ATF: 2016 gun thefts highest in state of Georgia
A new report shows thefts of firearms from gun stores and pawn shops skyrocketed last year.
It was published by the Bureau of Alcohol, Tobacco, Firearms, and Explosives (ATF) and the state of Georgia ranked highest on the list of targets.
The number of guns stolen from Georgia gun and pawn shops increased 122% from 2015 to 2016.
"Those are the firearms that are ending up on the streets committing the violent crime," said ATF Special Agent Michael Knight.
The data from the ATF also shows a spike in guns stolen from Tennessee stores too, up 73% from 2015.
"I think in the South in particular there's a rich history of gun ownership and there are a lot of available firearms," Knight explained.
When those guns are stolen, Knight says, it's more than just a problem for the targeted businesses: it's a safety issue for the entire community.
"More than likely those firearms are going to be used in additional crimes in this particular area - in the Chattanooga area - as well as surrounding states and even other parts of the country," said Knight.
Gun and pawn shop security isn't regulated by the federal government. It is up to the individual store to take proper security measures.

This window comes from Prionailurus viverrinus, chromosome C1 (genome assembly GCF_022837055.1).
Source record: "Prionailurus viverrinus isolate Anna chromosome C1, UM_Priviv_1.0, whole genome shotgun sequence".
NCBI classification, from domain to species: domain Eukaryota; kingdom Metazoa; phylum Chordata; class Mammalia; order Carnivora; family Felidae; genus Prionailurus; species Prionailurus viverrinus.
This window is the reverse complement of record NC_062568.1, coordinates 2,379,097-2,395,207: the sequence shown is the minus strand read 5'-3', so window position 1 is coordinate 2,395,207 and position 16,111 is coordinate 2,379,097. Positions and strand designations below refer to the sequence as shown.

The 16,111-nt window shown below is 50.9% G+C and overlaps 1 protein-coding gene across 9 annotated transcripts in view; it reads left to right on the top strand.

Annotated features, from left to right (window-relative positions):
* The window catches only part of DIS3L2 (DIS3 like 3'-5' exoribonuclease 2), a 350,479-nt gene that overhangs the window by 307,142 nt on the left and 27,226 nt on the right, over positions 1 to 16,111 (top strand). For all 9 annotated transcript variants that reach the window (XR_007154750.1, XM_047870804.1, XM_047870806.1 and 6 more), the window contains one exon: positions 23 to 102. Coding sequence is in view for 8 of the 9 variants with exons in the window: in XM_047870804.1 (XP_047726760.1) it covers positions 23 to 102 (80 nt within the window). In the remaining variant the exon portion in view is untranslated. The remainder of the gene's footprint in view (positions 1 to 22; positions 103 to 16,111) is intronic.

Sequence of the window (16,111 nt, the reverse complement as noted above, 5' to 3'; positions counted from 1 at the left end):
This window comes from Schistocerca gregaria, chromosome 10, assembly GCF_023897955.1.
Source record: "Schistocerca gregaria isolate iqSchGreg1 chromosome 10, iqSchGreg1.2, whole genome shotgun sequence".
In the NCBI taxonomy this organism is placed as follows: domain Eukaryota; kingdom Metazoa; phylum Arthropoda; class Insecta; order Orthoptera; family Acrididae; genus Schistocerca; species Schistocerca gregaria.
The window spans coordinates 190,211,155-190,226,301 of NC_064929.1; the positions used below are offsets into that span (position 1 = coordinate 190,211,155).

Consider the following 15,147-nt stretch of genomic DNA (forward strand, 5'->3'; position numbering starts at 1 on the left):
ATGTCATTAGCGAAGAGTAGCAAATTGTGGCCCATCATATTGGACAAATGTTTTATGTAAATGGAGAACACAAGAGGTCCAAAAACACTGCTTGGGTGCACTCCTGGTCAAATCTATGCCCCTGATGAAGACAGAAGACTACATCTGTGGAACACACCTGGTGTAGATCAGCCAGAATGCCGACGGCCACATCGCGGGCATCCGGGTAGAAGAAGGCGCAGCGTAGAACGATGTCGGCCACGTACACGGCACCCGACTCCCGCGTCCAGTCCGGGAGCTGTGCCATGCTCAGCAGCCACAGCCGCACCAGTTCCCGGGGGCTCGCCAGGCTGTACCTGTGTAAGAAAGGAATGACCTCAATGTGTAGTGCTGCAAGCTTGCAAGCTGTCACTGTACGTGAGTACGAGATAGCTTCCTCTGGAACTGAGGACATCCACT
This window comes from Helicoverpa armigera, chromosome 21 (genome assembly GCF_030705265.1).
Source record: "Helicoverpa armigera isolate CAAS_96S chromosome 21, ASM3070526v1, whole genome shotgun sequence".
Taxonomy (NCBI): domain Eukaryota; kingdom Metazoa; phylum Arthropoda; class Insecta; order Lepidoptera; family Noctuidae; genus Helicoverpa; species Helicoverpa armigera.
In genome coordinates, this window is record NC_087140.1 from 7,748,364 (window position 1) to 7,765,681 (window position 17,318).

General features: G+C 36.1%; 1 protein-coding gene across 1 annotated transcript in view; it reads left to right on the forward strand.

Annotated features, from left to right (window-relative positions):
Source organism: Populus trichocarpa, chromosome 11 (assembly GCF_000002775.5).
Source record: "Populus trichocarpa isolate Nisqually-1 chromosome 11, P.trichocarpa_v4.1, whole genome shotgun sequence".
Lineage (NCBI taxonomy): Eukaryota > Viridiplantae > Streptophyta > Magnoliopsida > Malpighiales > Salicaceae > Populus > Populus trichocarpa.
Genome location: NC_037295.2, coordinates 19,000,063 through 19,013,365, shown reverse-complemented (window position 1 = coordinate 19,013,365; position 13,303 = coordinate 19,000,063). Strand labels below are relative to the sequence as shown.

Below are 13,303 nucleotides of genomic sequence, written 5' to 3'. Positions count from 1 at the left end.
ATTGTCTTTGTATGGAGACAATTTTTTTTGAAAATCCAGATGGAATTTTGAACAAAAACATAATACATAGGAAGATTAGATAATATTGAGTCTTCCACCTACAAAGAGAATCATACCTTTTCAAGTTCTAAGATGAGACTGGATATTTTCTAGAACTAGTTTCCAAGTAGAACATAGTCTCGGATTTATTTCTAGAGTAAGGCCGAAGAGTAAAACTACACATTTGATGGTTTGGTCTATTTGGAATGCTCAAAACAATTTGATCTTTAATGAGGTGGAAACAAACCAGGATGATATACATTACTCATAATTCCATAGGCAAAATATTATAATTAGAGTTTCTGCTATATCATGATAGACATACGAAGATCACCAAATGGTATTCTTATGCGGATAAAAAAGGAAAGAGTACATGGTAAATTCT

Ricky Jones owns the Pawnderosa Pawn Shop in Ringgold.
"While the business is open is the only time my guns are out," said Jones.
He has never had an incident at his store. He says the ATF makes recommendations that he takes seriously.
"Keep your guns locked up, don't leave too easy of access to them, don't leave them too visible to the street, especially through the night," said Jones.
Special Agent Knight asks people to keep in mind that guns purchased through a third party, either over the internet or person-to-person, could have been stolen from a gun store.
If you don't feel comfortable making a third party transaction, the ATF says you can go through a licensed store, pay a small fee, and have a background check.
If you chose not to do that, make sure you get all the information you can from the seller. Record the serial number, make, and model and take a photo of the gun that you store separately from the firearm.